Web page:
The United States Congressional Committee vote to ban aid to Sri Lanka although still under consideration is far from being passed and implemented,” according to the Sri Lanka’s Ambassador to the US Jaliya Wickramasuriya. “The proposed cut is under consideration, but far from resolution. In fact, there’s a good chance that the legislation will never be finalised,” he told the Daily Mirror, from Washington
The Ambassador stressed that this was not a move that targeted Sri Lanka. “This resolution was just one page in a bill that was hundreds of pages long. Sri Lanka was not targeted by the U.S. – This was a budget bill that had much more to do with politics in the U.S. than with Sri Lanka. The Republicans in the House of Representatives, where this bill stands now, have proposed cutting 18% of the foreign aid budget across the board, so they proposed a bill in which a host of countries lose some of U.S. foreign aid, he said.
Wickramasuriya went on to explain that the Bill proposed in the House of Representatives, controlled by the Republican Party, is unlikely to be passed by the Senate—where the pro-welfare democrats have the majority. “The Senate, which is control by the Democratic Party, did not call for a reduction of aid to Sri Lanka in its bill. While the House bill proposes to cut foreign aid 18% percent across the board, the Senate bill proposes the same aid levels as last year,” he said.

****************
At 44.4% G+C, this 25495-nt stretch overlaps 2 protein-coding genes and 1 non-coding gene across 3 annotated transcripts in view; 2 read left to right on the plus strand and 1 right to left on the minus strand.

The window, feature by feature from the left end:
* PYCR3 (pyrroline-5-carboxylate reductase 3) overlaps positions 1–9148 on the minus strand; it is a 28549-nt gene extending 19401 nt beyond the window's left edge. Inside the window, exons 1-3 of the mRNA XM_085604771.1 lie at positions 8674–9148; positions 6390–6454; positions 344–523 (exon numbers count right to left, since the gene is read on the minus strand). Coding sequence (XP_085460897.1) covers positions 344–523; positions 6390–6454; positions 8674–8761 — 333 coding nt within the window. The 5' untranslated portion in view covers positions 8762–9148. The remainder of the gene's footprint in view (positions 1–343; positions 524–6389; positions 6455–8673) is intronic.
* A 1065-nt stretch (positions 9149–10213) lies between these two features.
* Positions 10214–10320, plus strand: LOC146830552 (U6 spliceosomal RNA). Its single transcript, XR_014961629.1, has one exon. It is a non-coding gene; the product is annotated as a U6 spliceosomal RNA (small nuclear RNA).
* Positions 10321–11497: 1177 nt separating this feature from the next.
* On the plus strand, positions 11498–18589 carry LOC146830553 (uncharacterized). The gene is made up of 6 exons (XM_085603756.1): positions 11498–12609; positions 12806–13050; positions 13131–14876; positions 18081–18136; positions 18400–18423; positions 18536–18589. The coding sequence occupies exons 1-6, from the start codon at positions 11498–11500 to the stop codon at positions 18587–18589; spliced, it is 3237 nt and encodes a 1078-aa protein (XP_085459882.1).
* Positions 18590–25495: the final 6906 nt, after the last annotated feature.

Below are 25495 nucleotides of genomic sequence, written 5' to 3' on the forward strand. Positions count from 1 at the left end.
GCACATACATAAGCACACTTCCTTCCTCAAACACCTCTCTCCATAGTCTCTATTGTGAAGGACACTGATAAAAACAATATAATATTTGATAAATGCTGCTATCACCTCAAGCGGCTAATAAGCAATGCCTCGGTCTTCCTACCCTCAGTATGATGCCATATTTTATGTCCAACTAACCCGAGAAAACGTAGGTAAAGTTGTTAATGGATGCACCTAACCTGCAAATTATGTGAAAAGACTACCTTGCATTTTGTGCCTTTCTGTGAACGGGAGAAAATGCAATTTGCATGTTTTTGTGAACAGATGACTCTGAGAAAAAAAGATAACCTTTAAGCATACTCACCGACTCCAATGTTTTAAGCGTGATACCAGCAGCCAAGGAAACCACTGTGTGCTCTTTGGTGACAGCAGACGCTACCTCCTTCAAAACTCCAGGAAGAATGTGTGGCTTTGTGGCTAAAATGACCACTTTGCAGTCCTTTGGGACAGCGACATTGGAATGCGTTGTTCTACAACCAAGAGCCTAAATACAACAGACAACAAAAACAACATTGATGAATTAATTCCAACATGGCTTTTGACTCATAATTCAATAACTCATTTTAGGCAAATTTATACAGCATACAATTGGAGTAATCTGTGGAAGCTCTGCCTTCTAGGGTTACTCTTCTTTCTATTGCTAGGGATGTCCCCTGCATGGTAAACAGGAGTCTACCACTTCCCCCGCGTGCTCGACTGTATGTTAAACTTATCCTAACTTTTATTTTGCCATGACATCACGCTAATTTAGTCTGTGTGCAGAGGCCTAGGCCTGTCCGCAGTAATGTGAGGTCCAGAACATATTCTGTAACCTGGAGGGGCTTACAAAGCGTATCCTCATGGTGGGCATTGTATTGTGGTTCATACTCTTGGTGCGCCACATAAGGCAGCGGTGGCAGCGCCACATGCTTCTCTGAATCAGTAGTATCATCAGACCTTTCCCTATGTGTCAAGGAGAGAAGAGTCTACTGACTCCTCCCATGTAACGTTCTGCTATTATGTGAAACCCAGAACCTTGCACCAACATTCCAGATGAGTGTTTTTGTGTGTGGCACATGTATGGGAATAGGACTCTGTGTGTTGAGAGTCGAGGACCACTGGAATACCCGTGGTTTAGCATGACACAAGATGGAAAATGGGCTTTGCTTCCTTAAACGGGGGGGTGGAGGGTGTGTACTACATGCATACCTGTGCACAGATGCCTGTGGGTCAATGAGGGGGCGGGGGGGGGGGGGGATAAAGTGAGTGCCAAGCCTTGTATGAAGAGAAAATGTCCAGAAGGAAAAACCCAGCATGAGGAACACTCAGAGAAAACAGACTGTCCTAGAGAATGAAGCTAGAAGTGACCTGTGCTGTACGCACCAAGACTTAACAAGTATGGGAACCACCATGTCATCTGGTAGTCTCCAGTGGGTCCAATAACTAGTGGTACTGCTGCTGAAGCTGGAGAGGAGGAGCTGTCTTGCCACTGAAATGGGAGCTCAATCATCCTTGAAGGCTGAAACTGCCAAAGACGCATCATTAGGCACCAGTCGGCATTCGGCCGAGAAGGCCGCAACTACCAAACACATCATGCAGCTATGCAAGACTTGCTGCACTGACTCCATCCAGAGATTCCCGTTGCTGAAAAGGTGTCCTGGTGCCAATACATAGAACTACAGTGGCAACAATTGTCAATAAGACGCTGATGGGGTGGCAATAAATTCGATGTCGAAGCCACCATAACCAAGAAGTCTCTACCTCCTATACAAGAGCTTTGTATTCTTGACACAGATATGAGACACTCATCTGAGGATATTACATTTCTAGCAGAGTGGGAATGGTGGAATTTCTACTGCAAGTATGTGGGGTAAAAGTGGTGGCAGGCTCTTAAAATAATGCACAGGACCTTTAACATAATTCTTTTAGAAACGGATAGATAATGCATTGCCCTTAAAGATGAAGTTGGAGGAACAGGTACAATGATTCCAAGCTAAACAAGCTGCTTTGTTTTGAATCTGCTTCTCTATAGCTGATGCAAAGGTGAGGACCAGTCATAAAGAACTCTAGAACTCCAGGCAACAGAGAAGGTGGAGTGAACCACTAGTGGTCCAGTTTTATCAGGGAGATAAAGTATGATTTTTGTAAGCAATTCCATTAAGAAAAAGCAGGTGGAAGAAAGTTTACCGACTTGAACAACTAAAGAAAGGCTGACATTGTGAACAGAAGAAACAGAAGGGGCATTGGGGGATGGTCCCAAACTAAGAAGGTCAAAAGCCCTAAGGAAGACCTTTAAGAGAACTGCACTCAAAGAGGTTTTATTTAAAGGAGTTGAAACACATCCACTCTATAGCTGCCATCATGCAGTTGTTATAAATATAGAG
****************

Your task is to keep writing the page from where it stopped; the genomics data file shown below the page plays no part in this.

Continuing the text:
Backing his claim that the proposed bill is unlikely to be passed the Ambassador stated that a Bill of this nature has not been passed in the recent past. “Congress has historically had a difficult time with this type of legislation. The last time that a State Department Authorization bill passed both the House and Senate and got through the conference process and became law was in 2002 – nearly 10 years ago,” Wickramasuriya said.
He further stated that given the political climate in the US the Bill is unlikely to be passed. “Given the current political climate and disagreements over funding, it is unlikely that this year’s bill will even become law,” he said. (By Dianne Silva)